The 42nd Ryder Cup started, like so many others before them, with the formal introduction of the wives and girlfriends. They were made to dress up like Stepford Wives and march in a parade on to the stage, where they made an immaculate backdrop for the opening ceremony. They spent the next hour sitting and standing, waving and clapping. They do not even get to stand by their men but have to line up behind them.
It is not really clear why the Ryder Cup feels the need to have them do this. It must be the only sporting event that makes a point of staging a parade for the players’ partners and putting out lists of “attending spouses”. It is, as they say at Augusta, a tradition like no other, and one they should have dispensed with a while back.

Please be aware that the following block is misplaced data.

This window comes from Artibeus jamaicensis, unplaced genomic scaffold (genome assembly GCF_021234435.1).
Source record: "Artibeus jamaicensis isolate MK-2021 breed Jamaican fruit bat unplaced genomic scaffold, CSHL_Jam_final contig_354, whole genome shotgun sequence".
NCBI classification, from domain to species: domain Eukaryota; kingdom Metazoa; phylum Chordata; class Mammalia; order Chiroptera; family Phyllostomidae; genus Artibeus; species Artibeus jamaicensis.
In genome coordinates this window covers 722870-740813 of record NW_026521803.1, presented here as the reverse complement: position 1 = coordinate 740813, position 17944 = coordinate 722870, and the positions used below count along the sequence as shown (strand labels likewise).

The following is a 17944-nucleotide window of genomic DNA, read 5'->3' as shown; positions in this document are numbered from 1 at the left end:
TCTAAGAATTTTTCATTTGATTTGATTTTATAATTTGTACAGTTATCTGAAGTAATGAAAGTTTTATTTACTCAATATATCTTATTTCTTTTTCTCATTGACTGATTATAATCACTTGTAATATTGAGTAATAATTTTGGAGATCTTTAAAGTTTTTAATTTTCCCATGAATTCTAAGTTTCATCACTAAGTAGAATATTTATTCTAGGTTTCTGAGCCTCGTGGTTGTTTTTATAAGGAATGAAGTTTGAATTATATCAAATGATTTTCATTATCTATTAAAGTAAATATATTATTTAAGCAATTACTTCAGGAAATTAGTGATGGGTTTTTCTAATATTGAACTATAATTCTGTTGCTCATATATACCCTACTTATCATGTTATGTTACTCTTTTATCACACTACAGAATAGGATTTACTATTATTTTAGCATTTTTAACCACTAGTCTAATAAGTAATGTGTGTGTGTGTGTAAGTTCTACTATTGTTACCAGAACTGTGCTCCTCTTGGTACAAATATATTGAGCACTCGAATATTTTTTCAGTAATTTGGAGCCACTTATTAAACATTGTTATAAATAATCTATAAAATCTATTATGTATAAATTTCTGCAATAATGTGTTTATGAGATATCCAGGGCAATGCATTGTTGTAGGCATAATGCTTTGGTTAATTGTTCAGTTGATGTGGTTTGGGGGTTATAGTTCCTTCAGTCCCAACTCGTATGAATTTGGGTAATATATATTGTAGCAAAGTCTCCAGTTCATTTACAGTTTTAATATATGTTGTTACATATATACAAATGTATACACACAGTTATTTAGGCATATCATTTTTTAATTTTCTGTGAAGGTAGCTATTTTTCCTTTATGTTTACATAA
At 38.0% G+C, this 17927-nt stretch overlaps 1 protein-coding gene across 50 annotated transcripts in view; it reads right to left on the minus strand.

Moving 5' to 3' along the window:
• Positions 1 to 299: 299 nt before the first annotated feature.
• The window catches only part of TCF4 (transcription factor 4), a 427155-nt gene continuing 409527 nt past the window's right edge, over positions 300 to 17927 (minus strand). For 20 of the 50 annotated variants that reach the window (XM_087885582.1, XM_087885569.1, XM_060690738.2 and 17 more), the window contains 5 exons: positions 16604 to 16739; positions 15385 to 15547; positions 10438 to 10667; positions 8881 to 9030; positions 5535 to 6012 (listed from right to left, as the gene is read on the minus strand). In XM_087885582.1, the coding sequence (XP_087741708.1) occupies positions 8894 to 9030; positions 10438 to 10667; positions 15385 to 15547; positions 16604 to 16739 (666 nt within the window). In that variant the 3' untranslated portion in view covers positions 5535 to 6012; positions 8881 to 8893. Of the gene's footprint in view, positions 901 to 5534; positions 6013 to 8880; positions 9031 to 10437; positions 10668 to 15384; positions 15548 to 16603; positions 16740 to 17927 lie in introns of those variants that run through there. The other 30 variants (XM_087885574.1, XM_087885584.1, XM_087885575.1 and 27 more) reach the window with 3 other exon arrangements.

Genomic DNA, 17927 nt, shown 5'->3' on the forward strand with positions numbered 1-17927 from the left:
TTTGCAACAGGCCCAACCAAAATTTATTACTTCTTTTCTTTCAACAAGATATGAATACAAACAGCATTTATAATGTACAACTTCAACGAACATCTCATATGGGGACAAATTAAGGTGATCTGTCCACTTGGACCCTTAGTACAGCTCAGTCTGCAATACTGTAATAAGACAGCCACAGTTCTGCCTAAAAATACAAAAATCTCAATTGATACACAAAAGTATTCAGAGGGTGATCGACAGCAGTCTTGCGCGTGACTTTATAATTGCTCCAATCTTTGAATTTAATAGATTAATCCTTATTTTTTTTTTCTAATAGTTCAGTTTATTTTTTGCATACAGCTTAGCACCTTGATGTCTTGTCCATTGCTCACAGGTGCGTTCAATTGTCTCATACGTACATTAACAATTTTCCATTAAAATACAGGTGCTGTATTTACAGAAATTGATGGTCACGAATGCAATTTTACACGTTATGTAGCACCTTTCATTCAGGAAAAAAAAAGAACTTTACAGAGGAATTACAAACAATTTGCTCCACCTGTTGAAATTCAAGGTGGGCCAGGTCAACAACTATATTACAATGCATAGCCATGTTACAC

They do not do it at the Solheim Cup. The husbands and boyfriends are not made to troop on stage in matching shirts and blazers. But at the Ryder Cup, the wives and girlfriends – never yet a husband or boyfriend – are such an integral part of the show that the few players who show up alone say they feel pretty conspicuous about being single. Rickie Fowler was last time around but not this. The best thing about it, he said, was that this time he will “actually have someone to kiss” if his team win.